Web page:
10 March 2017
Last week saw news coverage of the tragic story of Jillian, a mother in the United States who lost her baby, Landon, due to severe dehydration. Health professionals and others who provide support to parents for feeding are rightly saddened, as well as concerned to ensure that lessons from the case are learned and that expectant parents can be reassured. The need for expert, reliable support for mothers and babies during the first critical hours and days is clear.
We are unable to comment on this individual case as we do not know all of the circumstances that led to such a devastating outcome. However, our work in the UK with health services over the past 20 years, as well as extensive evidence on the issue, demonstrates that hypernatremic dehydration in the absence of underlying illness is highly preventable, without the need for routine supplementation of all babies, which has been shown to undermine breastfeeding success.
A key aspect of the Unicef UK Baby Friendly Initiative standards is the provision of professional, consistent and vigilant care to protect the safety of both mother and baby. They require that parents receive education in the antenatal period on how to breastfeed and how to spot when breastfeeding is not going well. In the immediate post-natal period, parents should be supported to get breastfeeding off to a good start and given information on how to recognise that their baby is getting enough breastmilk prior to discharge from hospital.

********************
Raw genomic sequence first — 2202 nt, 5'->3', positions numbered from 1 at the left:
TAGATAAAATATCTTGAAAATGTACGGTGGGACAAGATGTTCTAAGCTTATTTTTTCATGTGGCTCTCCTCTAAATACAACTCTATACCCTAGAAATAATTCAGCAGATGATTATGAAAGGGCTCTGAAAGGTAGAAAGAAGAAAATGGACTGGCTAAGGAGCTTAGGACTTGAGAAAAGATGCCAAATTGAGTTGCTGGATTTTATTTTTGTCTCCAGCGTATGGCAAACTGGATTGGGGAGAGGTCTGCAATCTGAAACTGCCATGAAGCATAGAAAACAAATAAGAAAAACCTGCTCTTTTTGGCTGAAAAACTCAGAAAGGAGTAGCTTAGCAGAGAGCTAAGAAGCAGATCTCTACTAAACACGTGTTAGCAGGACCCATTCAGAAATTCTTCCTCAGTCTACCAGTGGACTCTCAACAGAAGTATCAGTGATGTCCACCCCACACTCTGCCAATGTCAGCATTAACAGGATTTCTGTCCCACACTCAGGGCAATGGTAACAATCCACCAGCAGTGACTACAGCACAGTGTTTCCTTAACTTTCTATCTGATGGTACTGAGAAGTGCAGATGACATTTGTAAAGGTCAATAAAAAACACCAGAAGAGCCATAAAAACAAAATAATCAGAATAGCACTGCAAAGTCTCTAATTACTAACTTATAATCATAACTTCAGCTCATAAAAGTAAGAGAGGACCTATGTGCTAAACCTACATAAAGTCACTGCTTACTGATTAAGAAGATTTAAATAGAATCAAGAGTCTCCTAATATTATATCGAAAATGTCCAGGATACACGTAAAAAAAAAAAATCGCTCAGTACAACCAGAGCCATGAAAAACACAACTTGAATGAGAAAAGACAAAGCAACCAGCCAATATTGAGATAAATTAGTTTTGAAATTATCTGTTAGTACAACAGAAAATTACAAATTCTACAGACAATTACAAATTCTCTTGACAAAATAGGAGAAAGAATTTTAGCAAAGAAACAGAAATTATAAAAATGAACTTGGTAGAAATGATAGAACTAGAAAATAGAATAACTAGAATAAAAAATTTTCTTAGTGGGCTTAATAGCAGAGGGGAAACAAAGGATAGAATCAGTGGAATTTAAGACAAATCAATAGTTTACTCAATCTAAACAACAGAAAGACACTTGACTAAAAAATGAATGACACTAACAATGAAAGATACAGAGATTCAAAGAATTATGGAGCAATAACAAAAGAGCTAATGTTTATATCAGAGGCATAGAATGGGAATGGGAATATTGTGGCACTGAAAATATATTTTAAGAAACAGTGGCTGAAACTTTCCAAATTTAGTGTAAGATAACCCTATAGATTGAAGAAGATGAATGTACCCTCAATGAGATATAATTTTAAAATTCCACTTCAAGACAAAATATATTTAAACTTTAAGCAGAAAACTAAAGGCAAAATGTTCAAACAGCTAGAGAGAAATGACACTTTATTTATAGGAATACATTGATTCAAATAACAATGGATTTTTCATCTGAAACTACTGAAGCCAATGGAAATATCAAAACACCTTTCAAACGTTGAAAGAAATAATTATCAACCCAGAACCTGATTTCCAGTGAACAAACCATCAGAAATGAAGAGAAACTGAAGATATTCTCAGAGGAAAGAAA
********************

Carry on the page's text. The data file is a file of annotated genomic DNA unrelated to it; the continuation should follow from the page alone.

Health professionals are required to support mothers with positioning and attachment to ensure effective feeding. They should carry out frequent formal breastfeeding assessments in the first two weeks after birth, including examining the baby, monitoring urine and stool output and weight. They should also identify all at risk babies so that a feeding plan can be developed. With early detection, most breastfeeding problems can be quickly resolved; however, in a few cases the problems will be more complex, and supplementation may be required. In these cases the Baby Friendly Initiative recognises the need for supplementation whilst continuing to provide support to maintain lactation.
There is extensive and resounding evidence that breastfeeding improves health and saves lives in all countries, rich and poor alike. However, mothers need expert and reliable support to get breastfeeding off to a good start, and regular monitoring in the early days. The Baby Friendly standards enable health professionals to provide this high quality care and ensure the safety of all babies.